A diagonal weight matrix commonly is used to represent system-state observation errors in inverse models of groundwater systems, with the weights calculated as the inverse of observation error variances [e.g., Hill and Tiedeman, 2007; Singh et al., 2008; James et al., 2009; Liu and Kitanidis, 2011; Majdalani and Ackerer, 2011; Kowalski et al., 2012; Yoon and McKenna, 2012]. This representation and other common simplifications assume there are no observation error correlations. The necessary methods for including error correlations in inverse modeling have been available for decades [e.g., Neuman and Yakowitz, 1979; Cooley, 1982; Carrera and Neuman, 1986; McLaughlin and Townley, 1996; Hill and Tiedeman, 2007] and can be implemented, for example, using the inverse modeling software PEST [Doherty, 2008, 2010] and UCODE_2005 [Poeter et al., 2005]. The methods include the correlations by allowing for a full observation variance-covariance matrix to represent observation errors; this matrix is inverted to obtain the full weight matrix. However, despite availability of these methods, difficulties with quantifying the terms that characterize observation error correlations often lead to their omission and to using a diagonal observation weight matrix for convenience.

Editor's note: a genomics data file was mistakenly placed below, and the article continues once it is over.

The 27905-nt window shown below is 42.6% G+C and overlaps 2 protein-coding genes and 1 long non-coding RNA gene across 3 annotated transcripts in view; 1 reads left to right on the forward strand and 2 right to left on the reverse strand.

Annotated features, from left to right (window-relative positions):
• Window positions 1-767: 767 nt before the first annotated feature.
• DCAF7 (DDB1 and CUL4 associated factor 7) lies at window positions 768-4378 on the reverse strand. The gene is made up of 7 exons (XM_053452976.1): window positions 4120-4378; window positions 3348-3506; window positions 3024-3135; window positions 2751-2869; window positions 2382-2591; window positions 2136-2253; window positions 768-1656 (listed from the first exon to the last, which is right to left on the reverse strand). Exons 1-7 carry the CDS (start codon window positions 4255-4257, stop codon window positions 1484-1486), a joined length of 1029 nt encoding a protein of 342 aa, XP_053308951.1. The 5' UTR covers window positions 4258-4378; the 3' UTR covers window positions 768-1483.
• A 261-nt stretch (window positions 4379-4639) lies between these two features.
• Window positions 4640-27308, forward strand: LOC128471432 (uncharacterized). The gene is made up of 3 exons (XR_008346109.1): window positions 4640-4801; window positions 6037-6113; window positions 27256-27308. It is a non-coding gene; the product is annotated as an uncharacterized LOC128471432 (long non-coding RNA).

Various types of error correlations are widespread in hydrologic models. Error correlations can result from phenomena such as barometric pumping of wells [Weeks, 1979] and entrapped air in the unsaturated zone [Healy and Cook, 2002] that create spatially and temporally correlated anomalies in groundwater levels. Correlations in errors arise also from use of multiple observations that derive from a single direct measurement, a common situation in hydrologic studies. For example, the water table elevation at a monitoring well is usually calculated from measurements of well elevation and depth of water, so error in the well elevation propagates to all head observations over time at that well. Streamflow observations are usually estimated as nonlinear functions of water depth and empirical rating curve constants. For both stream and groundwater depth, estimates often depend on the nonlinear equations and empirical constants used to estimate pressure from the voltage and temperature at a pressure transducer [Freeman et al., 2004]. Additional examples include multiple observations of temporal changes in hydraulic heads that depend on an instantaneous head measurement [e.g., Hill et al., 2000] and multiple observations of flow-change between stream gauging stations that depend on a single flow estimate. Although error correlations in hydrologic models have not been extensively characterized, these and other examples indicate that error correlations are potentially widespread.